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On the 10th January the Second Church Estates Commissioner, the Rt Hon Dame Caroline Spelman answered a written question about cathedrals and disability discrimination legislation:
Adam Holloway (Gravesham): To ask the Right Honourable Member for Meriden, representing the Church Commissioners, what duty does (a) the Church of England and (b) cathedrals and abbeys have to cathedral choristers with long-term medical conditions under disability discrimination legislation; and if she will make a statement. (205855)
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On 28th June 2018 the Bishop of London, Rt Revd & Rt Hon Sarah Mullally, gave her first speech in the House of Lords, during a debate led by Baroness Thomas of Winchester “that this House takes note of the different challenges facing disabled people in the United Kingdom in 2018”. The full transcript is below, along with the words of welcome to the House from other Members:
The Lord Bishop of London (Maiden Speech): My Lords, I thank noble Lords for their warm welcome and am grateful for the practical support I have received from the officers and staff. I am humbled by the knowledge and wisdom represented in your Lordships’ House and I am very conscious that it is a privilege to be a Member. It is a responsibility that I will take seriously. Continue reading “Bishop of London makes first speech in Lords, on the NHS, disability and London”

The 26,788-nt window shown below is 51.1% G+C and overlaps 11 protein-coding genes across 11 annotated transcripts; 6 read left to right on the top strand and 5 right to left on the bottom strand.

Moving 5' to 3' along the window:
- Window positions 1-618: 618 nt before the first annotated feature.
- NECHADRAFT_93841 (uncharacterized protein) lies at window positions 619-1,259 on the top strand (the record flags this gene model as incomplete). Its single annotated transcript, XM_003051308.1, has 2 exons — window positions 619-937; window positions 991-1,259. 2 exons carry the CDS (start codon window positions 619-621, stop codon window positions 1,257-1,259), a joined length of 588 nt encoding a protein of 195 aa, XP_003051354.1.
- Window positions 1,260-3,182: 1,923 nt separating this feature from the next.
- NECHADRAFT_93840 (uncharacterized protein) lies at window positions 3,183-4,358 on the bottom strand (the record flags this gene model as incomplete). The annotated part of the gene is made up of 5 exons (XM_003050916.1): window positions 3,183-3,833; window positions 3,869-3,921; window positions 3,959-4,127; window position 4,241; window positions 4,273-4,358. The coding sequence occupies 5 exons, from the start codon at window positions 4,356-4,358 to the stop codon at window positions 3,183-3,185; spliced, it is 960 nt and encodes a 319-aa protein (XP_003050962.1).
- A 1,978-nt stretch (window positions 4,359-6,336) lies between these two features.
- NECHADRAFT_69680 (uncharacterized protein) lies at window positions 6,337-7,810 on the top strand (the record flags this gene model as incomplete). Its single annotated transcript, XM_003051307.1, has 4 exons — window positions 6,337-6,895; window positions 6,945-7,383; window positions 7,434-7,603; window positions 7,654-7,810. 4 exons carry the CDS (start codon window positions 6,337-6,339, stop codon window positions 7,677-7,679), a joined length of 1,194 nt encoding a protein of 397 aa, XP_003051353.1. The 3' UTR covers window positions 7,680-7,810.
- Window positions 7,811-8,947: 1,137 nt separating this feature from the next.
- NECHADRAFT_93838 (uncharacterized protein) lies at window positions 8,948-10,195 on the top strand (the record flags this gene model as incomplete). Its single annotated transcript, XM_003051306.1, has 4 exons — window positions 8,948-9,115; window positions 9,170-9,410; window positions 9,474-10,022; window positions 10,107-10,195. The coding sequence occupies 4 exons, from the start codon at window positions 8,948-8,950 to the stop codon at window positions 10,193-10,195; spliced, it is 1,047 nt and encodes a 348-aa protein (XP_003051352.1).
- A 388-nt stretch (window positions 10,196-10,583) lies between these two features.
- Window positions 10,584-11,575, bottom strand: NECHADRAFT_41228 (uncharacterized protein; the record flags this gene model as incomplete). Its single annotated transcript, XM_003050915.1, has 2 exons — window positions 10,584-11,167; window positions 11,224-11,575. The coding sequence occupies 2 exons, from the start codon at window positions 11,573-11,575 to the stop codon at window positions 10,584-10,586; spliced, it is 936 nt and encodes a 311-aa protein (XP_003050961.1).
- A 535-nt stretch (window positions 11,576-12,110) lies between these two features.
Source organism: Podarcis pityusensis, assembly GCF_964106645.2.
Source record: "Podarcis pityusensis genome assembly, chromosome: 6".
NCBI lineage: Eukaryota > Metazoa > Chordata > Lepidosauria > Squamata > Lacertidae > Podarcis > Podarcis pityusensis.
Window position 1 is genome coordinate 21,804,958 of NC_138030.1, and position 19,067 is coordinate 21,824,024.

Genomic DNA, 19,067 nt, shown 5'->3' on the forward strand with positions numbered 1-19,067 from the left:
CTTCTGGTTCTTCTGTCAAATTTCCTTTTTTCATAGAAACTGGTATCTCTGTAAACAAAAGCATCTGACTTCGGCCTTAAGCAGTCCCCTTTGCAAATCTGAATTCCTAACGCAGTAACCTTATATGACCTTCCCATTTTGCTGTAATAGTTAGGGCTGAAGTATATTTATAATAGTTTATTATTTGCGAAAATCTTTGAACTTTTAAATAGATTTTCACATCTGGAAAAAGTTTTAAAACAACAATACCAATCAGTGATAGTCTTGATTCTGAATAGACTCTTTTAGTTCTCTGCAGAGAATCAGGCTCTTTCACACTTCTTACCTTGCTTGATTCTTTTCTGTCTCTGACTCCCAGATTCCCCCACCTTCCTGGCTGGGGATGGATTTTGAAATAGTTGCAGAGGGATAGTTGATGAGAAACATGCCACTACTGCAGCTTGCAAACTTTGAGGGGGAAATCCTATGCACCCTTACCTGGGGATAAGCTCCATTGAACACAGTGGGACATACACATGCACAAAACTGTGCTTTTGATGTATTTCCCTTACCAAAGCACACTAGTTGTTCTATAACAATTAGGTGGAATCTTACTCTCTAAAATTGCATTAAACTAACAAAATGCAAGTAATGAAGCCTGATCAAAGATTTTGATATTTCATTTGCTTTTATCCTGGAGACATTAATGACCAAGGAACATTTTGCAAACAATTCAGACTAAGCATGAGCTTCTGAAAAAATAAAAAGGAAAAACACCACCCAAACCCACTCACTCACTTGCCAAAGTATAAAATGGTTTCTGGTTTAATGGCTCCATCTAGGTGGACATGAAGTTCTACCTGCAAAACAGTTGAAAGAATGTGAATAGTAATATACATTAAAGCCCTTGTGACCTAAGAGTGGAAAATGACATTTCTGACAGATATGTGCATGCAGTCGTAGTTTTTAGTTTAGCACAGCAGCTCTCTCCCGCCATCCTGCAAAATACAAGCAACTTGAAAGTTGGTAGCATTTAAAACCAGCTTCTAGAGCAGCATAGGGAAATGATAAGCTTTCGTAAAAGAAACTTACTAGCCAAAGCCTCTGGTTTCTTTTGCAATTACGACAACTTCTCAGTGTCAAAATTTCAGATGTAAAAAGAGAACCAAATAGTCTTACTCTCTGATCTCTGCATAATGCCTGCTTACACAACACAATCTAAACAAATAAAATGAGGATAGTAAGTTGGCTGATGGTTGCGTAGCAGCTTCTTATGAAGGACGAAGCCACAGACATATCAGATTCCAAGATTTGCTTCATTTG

On 28th February 2018, Baroness Deech asked Her Majesty’s Government “what steps they have taken to address the criticism in the 2017 report of the United Nations Committee on the Rights of Persons with Disabilities of the lack of obligatory and implemented accessibility standards in the United Kingdom, in particular in relation to transport and the physical environment.” The Bishop of Salisbury, Rt Revd Nicholas Holtam, asked a follow-up question:
The Lord Bishop of Salisbury: Does the Minister agree with the UN committee’s concern that not enough is being done to apply the Convention on the Rights of Persons with Disabilities and to involve disabled people themselves in decisions that affect their lives? What have the Government heard from disabled people themselves about the impact of austerity on their access to the physical environment and to housing, transport, information and other services? How will the Minister respond to disabled people’s concerns about the UK’s increasing non-compliance with existing legislation affecting their access to these things—for example, our meeting the obligation to carry out impact assessments and gather statistics about policies likely to have a disproportionately negative impact on disabled people?
Continue reading “Bishop of Salisbury asks Government about standards of disabled access”